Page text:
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“Every Girl Pulling for Victory” was one of many posters issued by the U.S. government during World War I to encourage support of the war. This World War I patriotic poster was designed by Edward Penfield in 1918. Penfield was a famous illustrator and considered by many to be the father of the American Poster. He was known for posters which stood out and could be enjoyed from a great distance. During his time, reproduction methods were still limited. He used simple shapes and a limited color palette to make the most of what was available. Pictured in this poster is a Liberty Girl dressed as a sailor pulling a rowboat through strong seas. The girl has strong, masculine features. During this time women were often found filling in the jobs the men left behind. They began working in industrial work such as factories and shipyards. In the poster the boat is entitled the Victory and the caption promotes the Victory Girls United War Work Campaign. This poster asked for donations for the United War Work Campaign for 17,500,000 dollars. The United War Work Campaign was created a the day WWI ended. It was formed by a coalition of America’s biggest organizations: YMCA, YWCA, The American Library Association, Jewish Welfare Board, Knights of Columbus, the Salvation Army, and War Camp Community Service. These groups combined were called the “Seven Sisters.” They raised money to help war-torn Europe and the troops that stayed in Europe well past 1919. The groups worked to put aside their differences to help the soldiers in Europe. Penfield’s World War I propaganda poster, and others like it, were used to encourage donations of money and charitable service (“Every Girl Pulling for Victory, 2019). The poster was created and reproduced as a lithographic print at the time of it’s distribution.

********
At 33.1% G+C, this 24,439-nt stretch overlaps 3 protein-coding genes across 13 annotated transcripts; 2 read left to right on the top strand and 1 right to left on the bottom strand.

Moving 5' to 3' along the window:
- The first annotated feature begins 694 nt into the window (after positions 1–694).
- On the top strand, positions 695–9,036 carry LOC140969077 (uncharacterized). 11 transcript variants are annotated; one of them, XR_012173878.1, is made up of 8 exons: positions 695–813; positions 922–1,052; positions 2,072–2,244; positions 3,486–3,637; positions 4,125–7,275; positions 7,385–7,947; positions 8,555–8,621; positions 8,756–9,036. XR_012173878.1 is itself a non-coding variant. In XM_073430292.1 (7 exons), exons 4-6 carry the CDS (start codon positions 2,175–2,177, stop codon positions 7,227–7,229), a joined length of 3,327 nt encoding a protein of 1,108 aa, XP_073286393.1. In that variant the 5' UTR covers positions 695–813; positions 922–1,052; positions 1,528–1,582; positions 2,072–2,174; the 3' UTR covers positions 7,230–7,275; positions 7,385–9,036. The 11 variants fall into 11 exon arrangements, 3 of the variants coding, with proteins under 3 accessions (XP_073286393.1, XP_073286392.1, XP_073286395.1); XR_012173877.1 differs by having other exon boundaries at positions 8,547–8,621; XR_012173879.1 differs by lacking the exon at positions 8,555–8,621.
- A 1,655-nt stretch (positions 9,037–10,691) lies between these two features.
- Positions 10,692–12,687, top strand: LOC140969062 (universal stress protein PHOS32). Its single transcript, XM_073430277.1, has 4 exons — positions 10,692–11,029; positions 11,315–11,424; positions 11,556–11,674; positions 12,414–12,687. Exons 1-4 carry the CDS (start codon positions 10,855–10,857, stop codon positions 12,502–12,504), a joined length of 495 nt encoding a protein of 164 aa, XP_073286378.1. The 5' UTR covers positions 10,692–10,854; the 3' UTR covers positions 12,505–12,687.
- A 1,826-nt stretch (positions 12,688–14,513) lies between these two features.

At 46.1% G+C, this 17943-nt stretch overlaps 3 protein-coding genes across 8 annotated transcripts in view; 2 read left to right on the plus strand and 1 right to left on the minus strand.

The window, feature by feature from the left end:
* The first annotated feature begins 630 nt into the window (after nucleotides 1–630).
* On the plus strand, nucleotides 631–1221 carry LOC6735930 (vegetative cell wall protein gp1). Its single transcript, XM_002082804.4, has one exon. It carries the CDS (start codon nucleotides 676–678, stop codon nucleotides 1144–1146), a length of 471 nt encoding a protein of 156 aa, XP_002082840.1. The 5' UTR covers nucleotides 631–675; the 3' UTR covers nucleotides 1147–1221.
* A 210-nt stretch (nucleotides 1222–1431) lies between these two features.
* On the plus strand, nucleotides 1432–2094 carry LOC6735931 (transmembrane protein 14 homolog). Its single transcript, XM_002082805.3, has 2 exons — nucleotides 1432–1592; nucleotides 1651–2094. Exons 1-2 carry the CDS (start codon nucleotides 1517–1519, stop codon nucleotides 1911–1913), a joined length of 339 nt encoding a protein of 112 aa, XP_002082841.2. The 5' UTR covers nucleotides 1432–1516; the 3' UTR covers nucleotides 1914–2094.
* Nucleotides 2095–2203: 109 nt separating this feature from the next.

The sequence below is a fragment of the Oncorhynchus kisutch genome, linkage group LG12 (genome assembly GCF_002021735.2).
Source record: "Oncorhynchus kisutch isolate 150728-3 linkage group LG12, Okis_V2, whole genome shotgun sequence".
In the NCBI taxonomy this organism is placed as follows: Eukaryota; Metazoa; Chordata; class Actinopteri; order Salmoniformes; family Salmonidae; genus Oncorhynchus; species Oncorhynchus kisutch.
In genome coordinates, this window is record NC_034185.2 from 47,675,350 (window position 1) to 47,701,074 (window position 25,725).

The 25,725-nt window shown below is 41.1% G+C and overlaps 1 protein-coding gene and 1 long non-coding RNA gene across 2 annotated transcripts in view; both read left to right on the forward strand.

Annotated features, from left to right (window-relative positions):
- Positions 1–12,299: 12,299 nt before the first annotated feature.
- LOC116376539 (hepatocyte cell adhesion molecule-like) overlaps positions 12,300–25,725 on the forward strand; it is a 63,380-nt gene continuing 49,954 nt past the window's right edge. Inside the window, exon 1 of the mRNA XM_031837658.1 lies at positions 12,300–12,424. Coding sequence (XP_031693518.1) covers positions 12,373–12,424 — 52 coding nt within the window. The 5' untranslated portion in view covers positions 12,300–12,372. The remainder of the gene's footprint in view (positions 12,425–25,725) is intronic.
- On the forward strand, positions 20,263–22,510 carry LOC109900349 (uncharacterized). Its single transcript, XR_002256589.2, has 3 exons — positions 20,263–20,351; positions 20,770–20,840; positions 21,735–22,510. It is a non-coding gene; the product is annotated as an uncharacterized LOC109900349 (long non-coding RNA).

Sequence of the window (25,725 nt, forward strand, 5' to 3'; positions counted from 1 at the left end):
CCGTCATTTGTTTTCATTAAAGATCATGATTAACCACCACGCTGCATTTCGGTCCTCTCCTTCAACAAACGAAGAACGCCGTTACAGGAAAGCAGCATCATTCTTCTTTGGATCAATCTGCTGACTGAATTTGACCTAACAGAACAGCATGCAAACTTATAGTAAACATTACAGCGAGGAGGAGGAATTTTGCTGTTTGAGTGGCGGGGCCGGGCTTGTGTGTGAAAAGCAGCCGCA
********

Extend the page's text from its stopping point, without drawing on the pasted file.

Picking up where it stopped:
WWI, poster, United War Work Campaign, YMCA, YWCA, Jewish Welfare Board, Knights of Columbus, Salvation Army, War Camp Community Service, Seven Sisters, lithographic print